If I provide a picture linked to the Mix, I can make better use of the analytics of who is watching and when etc. But it is more clicks….


And other departments have made progress too – sharing documents, uploading pictures and videos and starting to use the documents more collaboratively. A ‘fun’ story from one department – everyone got set up with their class page and made an ‘Admin’ folder. NIGHTMARE as all of a sudden there were 6 admin folders. So it was a good chance to rationalise what needed to go where and think about file names and management.

So I am going to keep tinkering over the summer with the sites. We will have a period when we start back in Feb with some confusion over what goes where, but I am confident that by term 2 (a term later than originally planned, but oh well) we should be running fairly smoothly.

Posted in Techie stuff

Searching through folders – Sharepoint continued

We have continued to make some excellent progress on the SharePoint front, with several departments having got a wide variety of pages, subsites, document libraries and resources available for their staff to use. We are on track to have SharePoint as out learning management system for next year. As the staff have gotten more confident they have been more daring in giving things a go so some of the designs for their pages are looking really good. So far the buy in has been good with some departments doing more than others, and a key factor being the ability to customise the site to their needs rather than being stuck to a template. However, a big request I have had is how to keep the traditional folder set up while making use of the meta data tag. Happily, SharePoint let us have the best of both worlds, although it still isn’t perfect it is making people much more likely to use SharePoint which can only be a win.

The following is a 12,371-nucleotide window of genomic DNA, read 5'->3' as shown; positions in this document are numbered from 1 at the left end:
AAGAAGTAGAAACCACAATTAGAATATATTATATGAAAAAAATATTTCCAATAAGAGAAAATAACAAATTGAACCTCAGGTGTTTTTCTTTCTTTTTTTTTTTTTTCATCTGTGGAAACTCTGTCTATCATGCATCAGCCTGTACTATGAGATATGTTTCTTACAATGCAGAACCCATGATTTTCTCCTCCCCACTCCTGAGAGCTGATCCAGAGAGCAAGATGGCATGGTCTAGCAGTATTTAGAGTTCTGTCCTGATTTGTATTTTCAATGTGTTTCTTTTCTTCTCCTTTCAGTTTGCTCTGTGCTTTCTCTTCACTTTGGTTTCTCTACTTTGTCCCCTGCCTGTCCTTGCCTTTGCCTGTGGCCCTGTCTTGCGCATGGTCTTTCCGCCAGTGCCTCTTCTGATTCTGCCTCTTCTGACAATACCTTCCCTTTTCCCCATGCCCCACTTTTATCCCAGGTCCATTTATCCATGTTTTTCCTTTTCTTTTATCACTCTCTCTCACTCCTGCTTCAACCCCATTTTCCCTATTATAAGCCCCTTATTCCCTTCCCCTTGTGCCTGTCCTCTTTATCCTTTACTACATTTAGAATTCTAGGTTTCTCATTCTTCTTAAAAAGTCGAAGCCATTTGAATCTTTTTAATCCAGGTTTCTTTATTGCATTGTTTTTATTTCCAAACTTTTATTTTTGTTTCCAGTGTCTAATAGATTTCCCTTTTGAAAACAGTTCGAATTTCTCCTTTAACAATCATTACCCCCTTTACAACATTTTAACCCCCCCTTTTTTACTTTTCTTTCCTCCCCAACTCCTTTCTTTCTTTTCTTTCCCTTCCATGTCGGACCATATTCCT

Searching through folders

I commented at the start of this process that there was a little resistance to using the metatag to sort data. Folders are ‘safe’ and familiar so people went ahead and made lovely folders in their SharePoint document libraries and used metatags on the documents (as this was one of the things you were prompted to do when you uploaded a document). Now people are finding the search terms really useful, and are frustrated that if a document is in a folder, it gets skipped over in the search. Thankfully (with some help from the ever amazing Liz Coup and Kevin from my school) you can change the search setting so the meta tags can be seen through the folders. The discussion was along the lines of ‘ if it gets people using it, then do it’ rather than keep resisting/forcing just the tags on staff.

I made a Mix to show how to modify the view that you can watch HERE.

Or, all you need to do is scroll to the folders button on the modify view option, and click show all items without folders


Eventually, I am probably going to go through and do this at the ‘top’ level for documents as this completely removes all the folders. But as people are learning, changing the ‘views’ seemed an excellent intermediate step. This way people can see how one document can fit into several different boxes, but still have the traditional file structure too.

Posted in Techie stuff

Sharepoint update – Racing ahead

Just over a week ago I briefed the curriculum directors at my school about Sharepoint Sites and the plans we have outlined to use Sharepoint for our document sharing and storage. I set up a subsite for each curriculum area and asked them to talk about it with their curriculum areas, with a focus on what documents that would like to store on the sharepoint sites. The directors went away to talk to there various departments around working out some plans and how they wanted their sites to look.

The important points coming out of what has happened are

  1. Another timely reminder that teaching adults (especially teachers) is very different from teaching ‘teenagers’. I have been thinking about this a while, and have talked about it with some different people who are also leading some professional learning in their schools – and I simply LOVE this blog post from @AKeenReader. So much for the specific instruction of lets stick with doc to start. All of the departments have flown off in different directions and speeds. It is great though, as we are making more progress than I had hoped for. It does mean I have been rushing round like a mad thing getting pulled in all sort of directions, but seeing the results has been fantastic.


This isn’t docs – but subsites for different ‘branches’ of the social sciences which are linked in to their home page. Each department wanted it’s own page.

2. I have started a blog to try and help staff get their heads around the important bits they need to do. Office Mix has made this so easy, just a few simple bullet points and screen capture and away we go. Staff are finding this easier than the youtube clips, as it is specific to our environment.